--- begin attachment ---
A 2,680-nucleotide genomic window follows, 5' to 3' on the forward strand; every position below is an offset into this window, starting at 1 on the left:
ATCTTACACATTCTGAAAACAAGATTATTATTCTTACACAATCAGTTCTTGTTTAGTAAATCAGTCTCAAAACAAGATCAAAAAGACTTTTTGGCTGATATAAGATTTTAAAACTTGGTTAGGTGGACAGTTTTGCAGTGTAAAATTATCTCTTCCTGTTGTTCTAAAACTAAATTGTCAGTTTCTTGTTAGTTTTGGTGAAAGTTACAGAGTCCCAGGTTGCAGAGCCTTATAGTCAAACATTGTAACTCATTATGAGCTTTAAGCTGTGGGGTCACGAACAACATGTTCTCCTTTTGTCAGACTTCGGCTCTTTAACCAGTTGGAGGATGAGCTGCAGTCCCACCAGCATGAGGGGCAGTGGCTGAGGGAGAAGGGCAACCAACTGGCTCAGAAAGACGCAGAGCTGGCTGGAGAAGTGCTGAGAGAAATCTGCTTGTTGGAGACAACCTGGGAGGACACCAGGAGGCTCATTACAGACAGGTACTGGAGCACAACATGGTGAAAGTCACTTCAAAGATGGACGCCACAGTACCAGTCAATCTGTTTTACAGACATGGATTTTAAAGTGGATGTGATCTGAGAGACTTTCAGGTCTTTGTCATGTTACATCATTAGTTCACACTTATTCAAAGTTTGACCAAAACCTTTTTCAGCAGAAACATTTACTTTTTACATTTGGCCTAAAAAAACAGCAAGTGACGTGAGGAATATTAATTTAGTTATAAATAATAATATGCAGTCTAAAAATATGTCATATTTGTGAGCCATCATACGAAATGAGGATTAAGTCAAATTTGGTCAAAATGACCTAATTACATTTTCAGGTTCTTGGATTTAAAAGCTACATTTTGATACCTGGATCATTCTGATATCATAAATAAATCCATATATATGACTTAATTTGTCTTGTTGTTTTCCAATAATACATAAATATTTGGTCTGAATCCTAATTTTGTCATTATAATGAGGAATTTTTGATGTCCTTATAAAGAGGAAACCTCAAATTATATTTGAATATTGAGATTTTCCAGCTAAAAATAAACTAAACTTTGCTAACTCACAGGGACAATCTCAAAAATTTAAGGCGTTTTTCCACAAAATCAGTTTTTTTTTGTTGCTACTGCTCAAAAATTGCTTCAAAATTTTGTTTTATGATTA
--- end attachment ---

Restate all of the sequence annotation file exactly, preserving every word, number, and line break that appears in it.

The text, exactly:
A 2,680-nucleotide genomic window follows, 5' to 3' on the forward strand; every position below is an offset into this window, starting at 1 on the left:
ATCTTACACATTCTGAAAACAAGATTATTATTCTTACACAATCAGTTCTTGTTTAGTAAATCAGTCTCAAAACAAGATCAAAAAGACTTTTTGGCTGATATAAGATTTTAAAACTTGGTTAGGTGGACAGTTTTGCAGTGTAAAATTATCTCTTCCTGTTGTTCTAAAACTAAATTGTCAGTTTCTTGTTAGTTTTGGTGAAAGTTACAGAGTCCCAGGTTGCAGAGCCTTATAGTCAAACATTGTAACTCATTATGAGCTTTAAGCTGTGGGGTCACGAACAACATGTTCTCCTTTTGTCAGACTTCGGCTCTTTAACCAGTTGGAGGATGAGCTGCAGTCCCACCAGCATGAGGGGCAGTGGCTGAGGGAGAAGGGCAACCAACTGGCTCAGAAAGACGCAGAGCTGGCTGGAGAAGTGCTGAGAGAAATCTGCTTGTTGGAGACAACCTGGGAGGACACCAGGAGGCTCATTACAGACAGGTACTGGAGCACAACATGGTGAAAGTCACTTCAAAGATGGACGCCACAGTACCAGTCAATCTGTTTTACAGACATGGATTTTAAAGTGGATGTGATCTGAGAGACTTTCAGGTCTTTGTCATGTTACATCATTAGTTCACACTTATTCAAAGTTTGACCAAAACCTTTTTCAGCAGAAACATTTACTTTTTACATTTGGCCTAAAAAAACAGCAAGTGACGTGAGGAATATTAATTTAGTTATAAATAATAATATGCAGTCTAAAAATATGTCATATTTGTGAGCCATCATACGAAATGAGGATTAAGTCAAATTTGGTCAAAATGACCTAATTACATTTTCAGGTTCTTGGATTTAAAAGCTACATTTTGATACCTGGATCATTCTGATATCATAAATAAATCCATATATATGACTTAATTTGTCTTGTTGTTTTCCAATAATACATAAATATTTGGTCTGAATCCTAATTTTGTCATTATAATGAGGAATTTTTGATGTCCTTATAAAGAGGAAACCTCAAATTATATTTGAATATTGAGATTTTCCAGCTAAAAATAAACTAAACTTTGCTAACTCACAGGGACAATCTCAAAAATTTAAGGCGTTTTTCCACAAAATCAGTTTTTTTTTGTTGCTACTGCTCAAAAATTGCTTCAAAATTTTGTTTTATGATTA